Abu Ja’far Muhammad Ibn al-Husain wrote a memoir (translated into French) on rational right angled triangles, and another on the determination of two mean proportionals between two lines by a geometrical method vs. kinematic method, that is by the use of what the Muslims called  Al-Handsah al-thabit, “fixed geometry”. He gave the solution of the equation X2+a=Y2.39

                                             Abü Bakr Muhammad Ibn al-Hasan (or Husain) al-Hãsib al-Karkhi, flourished in Baghdad during the Ministership of Abü Ghälib Muhammad Ibn Khalaf Fakhr al-Mulk (d. 1016). He was one of the greatest Muslim mathematicians. He wrote a book on arithmetic entitled al-Kafi fi’l-Hisâb (the sufficient on calculation). This book is largely based on Greek knowledge. Instead of using the numerals, the author wrote the name of numbers in full. He wrote a book on algebra entitled Al- Fakhri which he dedicated to the Minister. He gave with proofs the complete solution of quadratic equations and mentioned the reduction of equations of the type ax2p + bxp= c to quadratic equations.. He also described the addition and subtraction of radicals, ?8 + ?18=?50; 3?54 – 3?2=3?16 and summation of series: ?1n i2 = (?1n i) (2n+1)/3

                                                                    ?1n i2 = (?1n i) 2 (with geometrical proof).
He gave the solution of Diophantine equations including twenty five problems which are not found in Diophantos.40

                                             The Persian mathematician Abu’l Hasan ‘Ali al-Nasawi, who flourished under the Buwayhid Sultan, Majd al-Dawlah (d.. 1029) and under his successor, wrote a practical arithmetic in Persian, and translated it into Arabic. In his arithmetic called Al-Mughni-fi’l-Hisäb al-Hindi, he explains the division of fractions and the extraction of square and cubic roots. His replacement of hexadecimal by decimal fractions is remarkable, e.g. ?17° = 1/100 ?l70.0000 = (1/l00) 4120 =40 7′ 12?. 41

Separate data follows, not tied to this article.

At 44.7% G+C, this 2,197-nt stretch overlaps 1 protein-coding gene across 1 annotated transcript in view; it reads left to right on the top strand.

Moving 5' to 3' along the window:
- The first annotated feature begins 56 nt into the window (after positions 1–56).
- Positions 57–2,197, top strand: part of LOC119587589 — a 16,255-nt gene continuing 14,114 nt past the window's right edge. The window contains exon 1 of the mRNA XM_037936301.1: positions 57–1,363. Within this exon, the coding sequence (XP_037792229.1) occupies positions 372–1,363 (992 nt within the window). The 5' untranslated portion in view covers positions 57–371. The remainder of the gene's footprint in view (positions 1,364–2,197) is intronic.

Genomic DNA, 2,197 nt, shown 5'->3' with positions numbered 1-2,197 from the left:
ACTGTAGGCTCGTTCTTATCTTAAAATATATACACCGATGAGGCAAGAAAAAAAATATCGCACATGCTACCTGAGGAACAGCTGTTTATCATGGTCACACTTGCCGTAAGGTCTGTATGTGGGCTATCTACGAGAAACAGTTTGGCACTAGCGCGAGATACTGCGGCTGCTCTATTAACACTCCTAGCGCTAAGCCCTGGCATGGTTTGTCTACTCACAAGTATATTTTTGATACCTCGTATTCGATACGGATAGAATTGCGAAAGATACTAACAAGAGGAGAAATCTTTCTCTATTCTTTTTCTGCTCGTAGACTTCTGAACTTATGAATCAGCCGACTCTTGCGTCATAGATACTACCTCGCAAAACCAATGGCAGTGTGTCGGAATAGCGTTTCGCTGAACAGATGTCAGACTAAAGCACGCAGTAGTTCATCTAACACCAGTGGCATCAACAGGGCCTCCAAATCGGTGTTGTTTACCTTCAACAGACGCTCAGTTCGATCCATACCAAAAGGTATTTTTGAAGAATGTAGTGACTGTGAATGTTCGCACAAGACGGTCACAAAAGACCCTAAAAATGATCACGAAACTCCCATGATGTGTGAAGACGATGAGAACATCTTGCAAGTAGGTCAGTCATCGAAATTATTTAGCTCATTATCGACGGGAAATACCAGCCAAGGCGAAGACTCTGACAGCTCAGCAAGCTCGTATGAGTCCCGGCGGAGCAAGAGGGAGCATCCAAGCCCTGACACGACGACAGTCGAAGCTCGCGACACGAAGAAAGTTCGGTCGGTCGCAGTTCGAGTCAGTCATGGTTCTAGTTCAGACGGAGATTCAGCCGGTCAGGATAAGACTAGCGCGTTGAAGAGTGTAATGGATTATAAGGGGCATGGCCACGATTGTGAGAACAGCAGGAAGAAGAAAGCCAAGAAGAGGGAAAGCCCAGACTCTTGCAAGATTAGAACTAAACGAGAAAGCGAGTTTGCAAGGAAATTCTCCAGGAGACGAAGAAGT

Ibn al-Haitham conducted research in catoptrics which contains Alhazen‘s problem. it is as follows: “Draw lines from two points in the plane of the circle which meet the circumference at a point and make equal angles with the normal  at the point”. This problem leads to the equation of the fourth degree. Ibn al-Haitham solved it by the help of a hyperbola intersecting a circle. He also solved al-Mãhãni‘s (cubic) equation in the same way.42

                                              The encyclopaedist Abü Raihãn Muhammad ibn Ahmad al-Biruni (d. 1045) who was a mathematician, astronomer, philosopher, geographer and traveller, made a good contribution to mathematics. He was one of the greatest scientists of all times. He spent a considerable time in India. He translated a number of works from Sanskrit into Arabic and also transmitted Muslim knowledge to the people of India. Many works on various scientific subjects are ascribed to him. He gave a very clear account of Arabic numerals and a method for the trisection of the angle. He solved many problems (later called Al-Birunic problems) which cannot be solved with ruler and compass alone.43

                                      Now we come to the mathematical work of ‘Umar Ibn ibràhim al-Khayyãm who was one of the greatest Muslim mathematicians and astronomers of the middle Ages. His algebra marks a considerable advance on the work of the Greeks and on that of al-Khwarizmi and other Muslim algebraists, and indicates an advanced stage of the development of this science. While al-Khwarizmi deals only with quadratics, ‘Umar al-Khayyäm mostly discusses the cubic equations. He makes a remarkable classification of the equations, which are based on the complexity of the equation, i.e. on the number of different terms which they contain. Since the beginning of the 17th century the modern classification has been made on the basis of the degree of the equation. But it may be noted that the higher the degree of an equation, the more different terms it can have. The author classified the cubic equations into 27 classes which are subdivided into four categories. He tried to solve them and discussed the limits of the solution. He gave a partial geometrical solution of a number of them. He also investigated Euclid’s postulates and generalities. The algebra of Umar al-Khayyäm was edited and translated into French by F. Woepeke in Paris in 1857. 44